Sesame Seed Allergy Test
Latin name: Sesamum indicum
Source material: Unpolished seeds
Common names: Sesame seed, Sesame, Benne seed
Synonyms: S. indicum, S. radiatum, S. schum, S. thoron.
Sesame seed is a food which may result in allergy symptoms in sensitised individuals.
Sesame Seed Allergy Test: Allergen Exposure
Sesame seed originated in India, but is now grown throughout the world, including in the Middle East, the United States, Latin America, and China. The largest importers of sesame seed are Japan, the USA and Europe.
The fruit of the sesame plant is a small capsule containing many seeds, which are black, white, yellow or red. They are used in food either unprocessed or after hulling. Sesame seeds are used crushed, for their oil, and as cakes (the solid residue left after processing of the oil). About 70% of the world’s sesame seed is processed into oil and meal.
Sesame seed has been used as foodstuff, a source of oil and medicinally since ancient times. Today, the seed is available prepackaged in supermarkets and is sold in bulk in ethnic markets and health food stores. Sesame seeds often feature in candies and baked goods, and are a common ingredient in savoury dishes of ethnic cuisines.
The seed can also be ground and used as flour, or as butter, known as “tahini”. It can also be fermented into “tempeh”, or ground into a powder and mixed with a sweetener to make “halva”. The seeds can also be sprouted and used in salads.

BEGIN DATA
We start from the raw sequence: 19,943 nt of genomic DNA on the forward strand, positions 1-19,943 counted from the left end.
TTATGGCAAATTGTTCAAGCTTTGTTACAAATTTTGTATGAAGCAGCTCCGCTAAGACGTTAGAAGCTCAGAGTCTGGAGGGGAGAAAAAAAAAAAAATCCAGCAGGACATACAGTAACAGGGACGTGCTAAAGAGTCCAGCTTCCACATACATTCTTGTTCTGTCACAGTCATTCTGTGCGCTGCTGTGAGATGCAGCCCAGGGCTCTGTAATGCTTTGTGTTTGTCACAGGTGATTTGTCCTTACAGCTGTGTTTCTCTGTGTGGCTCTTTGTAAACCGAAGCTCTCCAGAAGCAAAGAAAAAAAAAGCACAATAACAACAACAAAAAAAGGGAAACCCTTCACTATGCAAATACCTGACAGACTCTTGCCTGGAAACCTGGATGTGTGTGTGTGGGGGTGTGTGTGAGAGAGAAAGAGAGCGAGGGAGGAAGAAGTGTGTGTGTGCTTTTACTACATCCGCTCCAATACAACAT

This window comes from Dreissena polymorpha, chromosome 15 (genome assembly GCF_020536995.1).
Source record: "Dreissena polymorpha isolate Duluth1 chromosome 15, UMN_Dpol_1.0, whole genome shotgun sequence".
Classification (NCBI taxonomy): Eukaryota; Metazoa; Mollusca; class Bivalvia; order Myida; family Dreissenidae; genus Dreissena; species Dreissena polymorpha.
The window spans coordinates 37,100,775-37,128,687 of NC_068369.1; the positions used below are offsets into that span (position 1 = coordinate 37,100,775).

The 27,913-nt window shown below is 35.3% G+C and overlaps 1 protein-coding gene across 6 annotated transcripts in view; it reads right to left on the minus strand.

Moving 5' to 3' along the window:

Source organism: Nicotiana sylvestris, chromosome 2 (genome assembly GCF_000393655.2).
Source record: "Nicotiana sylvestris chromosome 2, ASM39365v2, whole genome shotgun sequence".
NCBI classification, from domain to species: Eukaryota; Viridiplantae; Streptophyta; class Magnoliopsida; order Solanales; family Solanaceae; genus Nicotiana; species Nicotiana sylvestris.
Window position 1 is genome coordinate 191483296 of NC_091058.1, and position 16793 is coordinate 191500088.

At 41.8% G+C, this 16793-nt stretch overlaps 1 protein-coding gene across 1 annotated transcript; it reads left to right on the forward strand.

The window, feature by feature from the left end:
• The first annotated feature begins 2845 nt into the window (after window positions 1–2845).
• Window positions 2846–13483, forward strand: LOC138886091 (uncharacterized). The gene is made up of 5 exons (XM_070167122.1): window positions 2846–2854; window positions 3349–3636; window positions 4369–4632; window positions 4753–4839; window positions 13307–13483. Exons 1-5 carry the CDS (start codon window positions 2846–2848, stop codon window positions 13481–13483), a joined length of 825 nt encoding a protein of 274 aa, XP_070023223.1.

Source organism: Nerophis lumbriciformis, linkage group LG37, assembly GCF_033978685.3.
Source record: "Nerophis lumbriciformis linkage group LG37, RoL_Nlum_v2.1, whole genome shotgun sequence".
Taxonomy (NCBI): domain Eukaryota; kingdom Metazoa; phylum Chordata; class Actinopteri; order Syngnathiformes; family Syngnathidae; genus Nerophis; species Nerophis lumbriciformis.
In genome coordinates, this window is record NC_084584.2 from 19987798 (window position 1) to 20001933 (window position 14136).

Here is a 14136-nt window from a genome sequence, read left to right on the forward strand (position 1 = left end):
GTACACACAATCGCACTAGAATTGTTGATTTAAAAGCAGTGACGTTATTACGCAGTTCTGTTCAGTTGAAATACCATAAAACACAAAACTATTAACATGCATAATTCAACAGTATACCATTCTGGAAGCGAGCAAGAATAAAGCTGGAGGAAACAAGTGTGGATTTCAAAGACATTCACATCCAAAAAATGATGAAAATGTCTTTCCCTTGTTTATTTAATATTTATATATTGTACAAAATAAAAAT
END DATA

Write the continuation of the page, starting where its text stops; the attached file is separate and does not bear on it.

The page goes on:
Sesame seed is a good source of vitamins A, B and E and contains high levels of unsaturated fatty acids, calcium, and protein.
Sesame Seed Allergy Test: Allergen Description
Various allergens present in sesame seed have been characterised, including albumins, oleosins, a globulin and a profilin. Sesame seed has recently been shown to contain a lipid transfer protein, however its allergenic potential has not been evaluated.
Sesame Seed Allergy Test: Potential Cross-Reactivity
Cross-reactivity between allergens in sesame and allergens in other foods, including hazel nut, rye, kiwi, poppy seed, black walnut, cashew, macadamia, pistachio, and peanuts, has been reported.
Allergy to kiwi, poppy seeds, and/or sesame seeds has been reported to often occur in patients with a simultaneous sensitisation to nuts and flour.
Sesame Seed Allergy Test: Clinical Experience
Sesame seed has become a significant and common inducer of food allergy symptoms in sensitised individuals.
Sesame seed hypersensitivity is increasing due to the increasing popularity of vegetarian diets, its use as an ingredient in baked goods and fast food, and also the growing popularity of cuisines which feature the seed. It is regarded as an “emerging” food allergen.
Numerous types of allergic reaction have been reported, including nausea, vomiting, diarrhoea, angioedema, angioedema of the tongue, burning of the mouth and lips, itching of the pharynx, symptoms of oral allergy syndrome, wheezing, respiratory distress asthma, contact dermatitis and urticaria.
Severe food-induced anaphylaxis has also been reported.
Immediate hypersensitivity reactions to Sesame in cosmetics have been reported.
If the extraction process for Sesame oil is not of a high standard, Sesame protein may be present in the oil, which can result in allergic reactions, including anaphylaxis, in sensitised individuals.
Salmonella outbreaks have been reported as a result of contaminated Sesame seed products, including halva and tahini.